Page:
Brb guys, gonna go read my movie, it has awesome gameplay!

When I First heard of the concept of transmedia storytelling, I immediately thought of AMC’s The Walking Dead. However, after reading up on this topic I can see this franchise only checks part of the boxes for transmedia storytelling. This new innovative way of storytelling has been taking the market by storm and leaving the old multimedia storytelling in the dust. There are so many examples of transmedia storytelling these days it really isn’t funny. Stories like: The Matrix, Star Wars and World of Warcraft have extravagant backstories that have been expressed through multiple forms of media leading and building up to the one big story in the end.

This has gotten me thinking. After looking at these examples, I wonder what is the best way to describe Transmedia story telling? Henry Jenkins stated “Transmedia storytelling represents a process where integral elements of fiction get dispersed systematically across multiple delivery channels for the purpose of creating a unified and coordinated entertainment experience” (Jenkins,2007). I like the way he worded this. For me it explains transmedia storytelling so easily that any average Joe could read this and understand the concepts of it.

This is different to multimedia platforms that have one story spread over a number of media platforms (for example, Game of Thrones, Harry Potter and Lord of the Rings). These are just the one story retold over books, video games and movies/TV shows. There is no character development or more story development other than the natural progression in the main story. BORING!!!! (lol) Transmedia storytelling is there so nerds like me can go and read and view little things that help develop the characters in the show.

So, how am I going to remember what this is? Well, the best way I learn is through an example or 2 that I am familiar with and the 2 that come to mind are the Halo and Gears of War franchises. These are 2 very popular video games that millions of people enjoy worldwide, but are you aware that they both have a series of books that explains the backstory of the games a bit? Are you aware that this past year Halo brought out a 5 part series called Forward Unto Dawn (A live action movie like webseries that is a prequel to Halo 4.) If I am going to remember what transmedia storytelling is, it is going to be because of these 2 video games.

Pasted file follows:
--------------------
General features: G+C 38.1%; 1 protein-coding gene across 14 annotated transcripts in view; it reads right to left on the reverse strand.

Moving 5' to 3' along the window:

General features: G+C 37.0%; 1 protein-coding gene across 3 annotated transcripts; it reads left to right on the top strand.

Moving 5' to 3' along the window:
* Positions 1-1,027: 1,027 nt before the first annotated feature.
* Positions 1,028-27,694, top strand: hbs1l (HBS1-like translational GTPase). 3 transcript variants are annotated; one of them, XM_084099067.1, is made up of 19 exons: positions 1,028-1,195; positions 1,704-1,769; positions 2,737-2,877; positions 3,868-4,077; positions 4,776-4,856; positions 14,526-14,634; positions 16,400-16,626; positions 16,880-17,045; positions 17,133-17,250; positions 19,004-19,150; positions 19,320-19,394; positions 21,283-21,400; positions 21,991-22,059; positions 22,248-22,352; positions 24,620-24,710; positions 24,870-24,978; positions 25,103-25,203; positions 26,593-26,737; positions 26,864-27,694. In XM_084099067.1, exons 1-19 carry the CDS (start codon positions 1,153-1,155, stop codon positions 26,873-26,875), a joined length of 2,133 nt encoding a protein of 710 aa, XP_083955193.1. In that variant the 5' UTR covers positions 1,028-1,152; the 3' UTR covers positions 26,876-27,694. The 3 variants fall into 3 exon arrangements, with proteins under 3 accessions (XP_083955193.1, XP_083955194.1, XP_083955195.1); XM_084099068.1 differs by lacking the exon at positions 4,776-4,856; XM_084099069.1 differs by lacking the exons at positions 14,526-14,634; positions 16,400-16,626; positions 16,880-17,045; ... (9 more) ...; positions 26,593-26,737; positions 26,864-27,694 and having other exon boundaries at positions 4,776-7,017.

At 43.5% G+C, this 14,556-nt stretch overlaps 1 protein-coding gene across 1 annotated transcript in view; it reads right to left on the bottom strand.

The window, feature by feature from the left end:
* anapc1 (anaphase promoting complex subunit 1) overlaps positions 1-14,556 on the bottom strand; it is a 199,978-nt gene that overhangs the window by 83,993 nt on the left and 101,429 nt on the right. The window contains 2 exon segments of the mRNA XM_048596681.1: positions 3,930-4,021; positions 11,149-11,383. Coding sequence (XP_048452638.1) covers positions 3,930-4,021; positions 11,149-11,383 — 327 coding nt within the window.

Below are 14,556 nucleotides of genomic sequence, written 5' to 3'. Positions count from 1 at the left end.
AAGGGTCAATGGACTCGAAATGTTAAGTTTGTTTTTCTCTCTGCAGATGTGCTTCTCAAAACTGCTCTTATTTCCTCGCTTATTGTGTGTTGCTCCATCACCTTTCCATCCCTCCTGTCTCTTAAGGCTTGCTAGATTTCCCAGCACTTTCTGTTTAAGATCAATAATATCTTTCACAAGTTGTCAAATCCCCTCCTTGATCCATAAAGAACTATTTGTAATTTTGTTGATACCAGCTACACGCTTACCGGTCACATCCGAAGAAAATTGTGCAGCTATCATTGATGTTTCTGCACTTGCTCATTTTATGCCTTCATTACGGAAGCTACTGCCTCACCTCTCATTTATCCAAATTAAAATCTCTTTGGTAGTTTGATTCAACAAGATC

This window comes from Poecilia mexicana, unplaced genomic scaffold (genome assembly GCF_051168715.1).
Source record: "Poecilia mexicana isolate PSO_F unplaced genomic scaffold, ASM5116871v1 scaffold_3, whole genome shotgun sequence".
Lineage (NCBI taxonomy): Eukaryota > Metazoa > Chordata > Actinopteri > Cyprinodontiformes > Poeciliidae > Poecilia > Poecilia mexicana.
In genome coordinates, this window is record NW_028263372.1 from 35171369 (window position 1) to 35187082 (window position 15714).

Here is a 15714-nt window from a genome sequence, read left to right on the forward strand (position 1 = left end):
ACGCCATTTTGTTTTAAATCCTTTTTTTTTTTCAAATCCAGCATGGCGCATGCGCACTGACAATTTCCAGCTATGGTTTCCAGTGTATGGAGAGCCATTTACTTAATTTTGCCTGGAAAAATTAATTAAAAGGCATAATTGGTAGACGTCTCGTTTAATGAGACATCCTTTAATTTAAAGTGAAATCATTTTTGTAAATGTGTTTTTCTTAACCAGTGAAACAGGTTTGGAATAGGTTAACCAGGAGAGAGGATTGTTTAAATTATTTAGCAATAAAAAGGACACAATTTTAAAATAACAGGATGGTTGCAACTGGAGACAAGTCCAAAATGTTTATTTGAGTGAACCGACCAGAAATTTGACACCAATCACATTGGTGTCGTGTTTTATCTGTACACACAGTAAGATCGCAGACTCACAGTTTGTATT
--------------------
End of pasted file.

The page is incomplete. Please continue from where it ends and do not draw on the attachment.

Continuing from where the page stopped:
Hands down the best book I have ever read

Forward Unto Dawn easily one of the best marketing campaigns 343 did to help promote Halo 4 and further the story.

I feel that transmedia stories get a lot more of a core fan base than multimedia stories. I mean, multimedia stories are really good and obviously have a lot of work put into them, however, the idea that multiple stories based in the same universe can come together and make a bigger story is amazing. I have also found that video game developers are using the transmedia storytelling better than most movie/TV producers. Video game developers thrive off creating a world filled with numerous stories. I find anything Blizzard Entertainment has produced has the potential to be a transmedia story. World of Warcraft did well by through transmedia storytelling. I mean, they have a MMO (Massive Multiplayer Online) and books to tell the story of Horde Vs. Alliance. Really, any story driven game with a backstory has the potential to profit big time from this form of storytelling and consumers like me will fall into this technique and read, watch and play anything they produce for their story (provided it is interesting and captivates their audiences well)

So what am I saying in all this? Besides the fact that I love video games with a good story, I’m saying the use of transmedia storytelling is awesome as well. I love going online and researching shows and finding this sort of storytelling. I love being able to watch extra stuff online and read up about TV shows or movies. It’s something to do and if you really like the show you will want to read it. Producers should consider this type of storytelling more often, it gives their stories extra publicity which we all know is good as well as more depth to the story.

Reference list:

Jenkins, H 2007 ‘Transmedia Storytelling 101’, weblog post, Confessions of an Aca-Fan, The Official Weblog of Henry Jenkins, 22 March, accessed 18/04/2013,

Mitew, T 2013, Transmedia narratives: from blockbusters to g/local content flow, BCM112, Convergent Media Practices, University of Wollongong, delivered on 15th of April

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